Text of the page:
“The real hippie tribe doesn’t appear at big festivals that much,” says Ohtsuka. “Fuji Rock is too expensive. Summer Sonic is too urban. But some blue-collar workers who do attend like to dress like hippies without any of the accompanying attitude or philosophy, just because it lifts their festival mood up.”
A walk through some of the hipper Tokyo neighborhood shopping areas confirms that the hippie aesthetic has not only permeated the festival scene, but Japanese fashion overall. Women (and men) in patchwork clothing, psychedelic patterns, and Birkenstocks were as commonplace a sight in Shibuya as they were at Fuji Rock.
Floral wreaths at Summer Sonic festival. Vice
You can take the kid out of Tokyo, but you can’t take the Tokyo out of the kid. And as a large percentage of Fuji Rock’s attendees migrate over from the capital city each summer, where streetwear is almost a foregone fashion conclusion, it makes sense that a few of the more image conscious guests would be donned in the latest trends.
Though Summer Sonic is more their scene, a few from this crowd were out at Fuji Rock. This fad-conscious group is not trendy to the point of absurdity like some of their western counterparts, however.
Outside of special holidays or events like the annual firework festivals along Tokyo’s rivers, it’s not uncommon to see Japanese youth wearing casual yukata kimonos as they go about their days. Every so often, you’ll come across a group or couple at a Japanese music festival rocking traditional men’s and women’s kimonos and those wooden stilt sandals (geta).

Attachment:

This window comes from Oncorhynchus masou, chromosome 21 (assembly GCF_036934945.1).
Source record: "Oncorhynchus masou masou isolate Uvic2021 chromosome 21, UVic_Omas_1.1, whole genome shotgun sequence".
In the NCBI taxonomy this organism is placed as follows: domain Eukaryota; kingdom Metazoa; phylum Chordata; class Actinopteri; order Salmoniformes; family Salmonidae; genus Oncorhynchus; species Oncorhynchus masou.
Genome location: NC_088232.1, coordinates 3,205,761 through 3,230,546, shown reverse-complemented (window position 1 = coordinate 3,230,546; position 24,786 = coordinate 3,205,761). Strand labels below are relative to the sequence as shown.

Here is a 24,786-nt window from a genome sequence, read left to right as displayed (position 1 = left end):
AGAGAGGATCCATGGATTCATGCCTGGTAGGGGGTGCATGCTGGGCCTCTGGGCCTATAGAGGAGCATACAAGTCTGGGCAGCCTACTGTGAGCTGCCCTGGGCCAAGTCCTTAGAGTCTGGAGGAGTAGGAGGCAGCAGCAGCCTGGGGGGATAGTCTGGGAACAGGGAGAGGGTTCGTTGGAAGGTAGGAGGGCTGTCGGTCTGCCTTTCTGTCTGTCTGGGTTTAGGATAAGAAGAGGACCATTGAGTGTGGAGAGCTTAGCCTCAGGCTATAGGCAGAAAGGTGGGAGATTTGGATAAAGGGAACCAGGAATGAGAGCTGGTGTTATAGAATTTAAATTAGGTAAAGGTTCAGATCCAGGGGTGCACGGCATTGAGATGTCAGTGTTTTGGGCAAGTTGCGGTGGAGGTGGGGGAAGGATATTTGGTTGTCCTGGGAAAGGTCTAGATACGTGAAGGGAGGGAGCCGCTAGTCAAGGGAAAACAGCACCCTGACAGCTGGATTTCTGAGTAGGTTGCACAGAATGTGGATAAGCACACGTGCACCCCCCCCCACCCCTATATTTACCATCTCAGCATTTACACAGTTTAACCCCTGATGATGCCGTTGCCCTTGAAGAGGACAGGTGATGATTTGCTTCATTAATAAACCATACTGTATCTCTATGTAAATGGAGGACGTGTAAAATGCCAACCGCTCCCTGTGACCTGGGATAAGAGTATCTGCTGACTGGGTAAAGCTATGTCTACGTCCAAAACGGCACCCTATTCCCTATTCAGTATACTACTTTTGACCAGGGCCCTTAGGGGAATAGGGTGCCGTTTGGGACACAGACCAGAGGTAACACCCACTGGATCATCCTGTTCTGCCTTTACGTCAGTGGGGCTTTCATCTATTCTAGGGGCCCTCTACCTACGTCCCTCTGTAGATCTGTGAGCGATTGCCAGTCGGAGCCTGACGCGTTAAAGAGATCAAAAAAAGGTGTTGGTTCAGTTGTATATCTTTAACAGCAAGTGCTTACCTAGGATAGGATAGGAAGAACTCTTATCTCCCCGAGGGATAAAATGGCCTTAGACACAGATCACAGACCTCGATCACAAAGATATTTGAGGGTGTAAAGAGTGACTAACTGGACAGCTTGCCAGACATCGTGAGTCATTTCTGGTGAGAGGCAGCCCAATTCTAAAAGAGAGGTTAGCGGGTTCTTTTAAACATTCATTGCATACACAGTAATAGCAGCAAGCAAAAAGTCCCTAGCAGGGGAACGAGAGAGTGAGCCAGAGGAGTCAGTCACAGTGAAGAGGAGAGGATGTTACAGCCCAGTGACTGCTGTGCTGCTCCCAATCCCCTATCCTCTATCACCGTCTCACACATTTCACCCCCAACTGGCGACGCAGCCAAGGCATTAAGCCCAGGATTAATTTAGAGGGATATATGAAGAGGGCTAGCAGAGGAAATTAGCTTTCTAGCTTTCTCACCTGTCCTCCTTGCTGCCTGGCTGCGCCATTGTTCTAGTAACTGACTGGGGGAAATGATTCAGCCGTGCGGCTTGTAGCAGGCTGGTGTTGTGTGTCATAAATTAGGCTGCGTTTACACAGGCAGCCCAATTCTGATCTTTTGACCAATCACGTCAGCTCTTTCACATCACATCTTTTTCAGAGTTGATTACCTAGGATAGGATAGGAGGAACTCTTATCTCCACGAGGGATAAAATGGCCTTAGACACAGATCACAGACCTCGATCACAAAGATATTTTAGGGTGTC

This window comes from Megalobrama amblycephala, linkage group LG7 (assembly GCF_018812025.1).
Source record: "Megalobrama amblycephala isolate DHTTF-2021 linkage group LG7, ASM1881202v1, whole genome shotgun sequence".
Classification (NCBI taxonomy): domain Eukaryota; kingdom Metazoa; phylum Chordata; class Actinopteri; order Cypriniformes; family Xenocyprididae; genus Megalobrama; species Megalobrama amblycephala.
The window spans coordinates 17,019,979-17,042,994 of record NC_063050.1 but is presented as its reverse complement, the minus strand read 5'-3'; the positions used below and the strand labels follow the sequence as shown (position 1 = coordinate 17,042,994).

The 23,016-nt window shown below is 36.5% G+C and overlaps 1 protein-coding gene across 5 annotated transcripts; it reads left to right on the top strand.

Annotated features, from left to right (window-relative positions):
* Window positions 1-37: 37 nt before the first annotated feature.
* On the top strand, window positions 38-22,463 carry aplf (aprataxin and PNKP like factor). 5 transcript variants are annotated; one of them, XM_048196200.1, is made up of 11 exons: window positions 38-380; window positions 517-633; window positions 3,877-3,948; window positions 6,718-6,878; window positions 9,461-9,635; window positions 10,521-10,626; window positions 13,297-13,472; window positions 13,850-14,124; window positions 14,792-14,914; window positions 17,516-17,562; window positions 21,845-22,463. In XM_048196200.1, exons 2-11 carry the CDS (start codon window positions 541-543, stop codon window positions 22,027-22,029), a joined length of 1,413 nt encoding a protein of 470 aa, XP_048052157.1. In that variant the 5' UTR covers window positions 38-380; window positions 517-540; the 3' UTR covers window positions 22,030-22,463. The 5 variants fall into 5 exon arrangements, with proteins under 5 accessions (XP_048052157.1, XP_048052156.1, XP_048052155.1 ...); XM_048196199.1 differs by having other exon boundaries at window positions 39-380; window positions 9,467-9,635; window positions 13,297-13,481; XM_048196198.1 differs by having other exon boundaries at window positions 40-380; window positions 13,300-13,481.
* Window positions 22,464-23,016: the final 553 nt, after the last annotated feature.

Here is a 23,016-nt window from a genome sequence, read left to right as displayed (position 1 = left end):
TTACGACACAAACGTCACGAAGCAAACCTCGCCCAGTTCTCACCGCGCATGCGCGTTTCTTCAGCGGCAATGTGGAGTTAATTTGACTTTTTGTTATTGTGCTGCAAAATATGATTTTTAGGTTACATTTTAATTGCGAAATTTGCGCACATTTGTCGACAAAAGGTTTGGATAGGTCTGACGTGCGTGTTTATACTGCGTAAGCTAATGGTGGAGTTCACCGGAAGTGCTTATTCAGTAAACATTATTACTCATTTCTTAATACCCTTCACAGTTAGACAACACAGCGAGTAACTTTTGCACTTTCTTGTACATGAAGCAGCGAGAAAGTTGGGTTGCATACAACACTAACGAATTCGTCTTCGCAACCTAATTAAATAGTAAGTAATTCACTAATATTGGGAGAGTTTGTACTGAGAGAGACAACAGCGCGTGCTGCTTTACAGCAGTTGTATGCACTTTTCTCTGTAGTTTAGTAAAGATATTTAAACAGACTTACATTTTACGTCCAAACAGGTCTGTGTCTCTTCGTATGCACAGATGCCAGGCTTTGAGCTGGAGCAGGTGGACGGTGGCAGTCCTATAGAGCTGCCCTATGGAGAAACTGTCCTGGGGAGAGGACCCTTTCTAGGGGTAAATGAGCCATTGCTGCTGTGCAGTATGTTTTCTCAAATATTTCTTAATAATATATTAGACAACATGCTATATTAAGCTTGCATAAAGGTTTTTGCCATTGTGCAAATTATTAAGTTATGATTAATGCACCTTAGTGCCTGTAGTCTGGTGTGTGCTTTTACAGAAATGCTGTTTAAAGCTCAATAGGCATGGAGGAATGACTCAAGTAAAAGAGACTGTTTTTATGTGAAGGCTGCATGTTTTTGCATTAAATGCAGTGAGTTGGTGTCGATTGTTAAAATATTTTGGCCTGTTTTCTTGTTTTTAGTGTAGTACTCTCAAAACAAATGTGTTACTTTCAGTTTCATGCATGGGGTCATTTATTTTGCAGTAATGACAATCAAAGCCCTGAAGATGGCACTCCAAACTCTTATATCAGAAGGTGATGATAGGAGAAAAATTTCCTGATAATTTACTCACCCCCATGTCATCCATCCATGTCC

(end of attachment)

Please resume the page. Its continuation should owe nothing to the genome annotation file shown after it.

While this look might at first seem comparable to westerners who style themselves in real (mod) or fantasy (steampunk) aesthetics of bygone eras, Japan’s relationship with its sartorial history is a bit more casual and, doesn’t come off as much as historical cosplay.
As Ohtsuka points out, “they breathe well and are incredibly comfortable,” so why to to reinvent the wheel?
This somewhat meta category of attendees focuses their stylistic choices on the very act of attending music festivals. Mixing bits and pieces of the other categories into their outfits as needed, this group revels in showing off decaying, decade-old wristbands, shirts sourced from prior events, and commemorative neck towels.
Festival goers sporting Red Hot Chili Peppers and Beck shirts, who both performed at Fuji Rock 2016.
Eschewing a once universally agreed upon coolness rule, this group also has no problem wearing a band tee to that group’s performance.
Should you be at a Japanese fest and itching to buy some merch, keep in mind that this group will likely swoop in and clean out the shop so either prepare to camp out a bit, or resign yourself to leaving the event with only photos and memories.
While the “ugly American” stereotype is more likely to be found swarming tourist destinations, there are still a few that make their way into the Japanese festival scene and serve as a shining example of how not to be for the other visitors. The likelihood of westerners to behave in an unseemly fashion has helped turn the once neutral term for “non-Japanese,” gaijin, into a borderline slur, most commonly referring to a (typically white) tourist who’s acting a fool.
At Fuji Rock, the scant few who fit into this category were those who attempted to carry the boisterous partying ways of their home country into this far more subdued affair. If his whooping and hollering doesn’t earn your attention, his sparkly spandex shorts and oversized novelty sunglasses will.
“Just be cool,” says Ohtsuka, when asked how Westerners might best avoid catching the side-eye of the locals and winding up in this loathsome category. “More and more foreigners come to Japanese music festivals each year. We’ve seen the worst already, so it’s very easy to do better than those people and be considered a good guest.”